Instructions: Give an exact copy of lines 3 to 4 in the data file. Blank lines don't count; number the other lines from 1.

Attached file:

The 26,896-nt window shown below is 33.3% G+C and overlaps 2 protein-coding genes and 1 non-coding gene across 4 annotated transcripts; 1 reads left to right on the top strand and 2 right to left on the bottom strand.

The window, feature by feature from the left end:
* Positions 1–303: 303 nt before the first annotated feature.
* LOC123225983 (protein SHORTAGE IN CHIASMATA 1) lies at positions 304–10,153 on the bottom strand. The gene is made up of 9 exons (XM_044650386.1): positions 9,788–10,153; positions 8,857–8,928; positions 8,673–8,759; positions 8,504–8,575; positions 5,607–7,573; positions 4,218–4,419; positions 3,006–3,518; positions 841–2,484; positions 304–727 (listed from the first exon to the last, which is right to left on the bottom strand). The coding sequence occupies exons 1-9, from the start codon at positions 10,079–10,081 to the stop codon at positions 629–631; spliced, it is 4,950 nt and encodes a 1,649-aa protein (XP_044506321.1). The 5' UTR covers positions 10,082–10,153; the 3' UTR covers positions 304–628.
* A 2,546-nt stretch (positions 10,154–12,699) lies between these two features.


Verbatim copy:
* Positions 1–303: 303 nt before the first annotated feature.
* LOC123225983 (protein SHORTAGE IN CHIASMATA 1) lies at positions 304–10,153 on the bottom strand. The gene is made up of 9 exons (XM_044650386.1): positions 9,788–10,153; positions 8,857–8,928; positions 8,673–8,759; positions 8,504–8,575; positions 5,607–7,573; positions 4,218–4,419; positions 3,006–3,518; positions 841–2,484; positions 304–727 (listed from the first exon to the last, which is right to left on the bottom strand). The coding sequence occupies exons 1-9, from the start codon at positions 10,079–10,081 to the stop codon at positions 629–631; spliced, it is 4,950 nt and encodes a 1,649-aa protein (XP_044506321.1). The 5' UTR covers positions 10,082–10,153; the 3' UTR covers positions 304–628.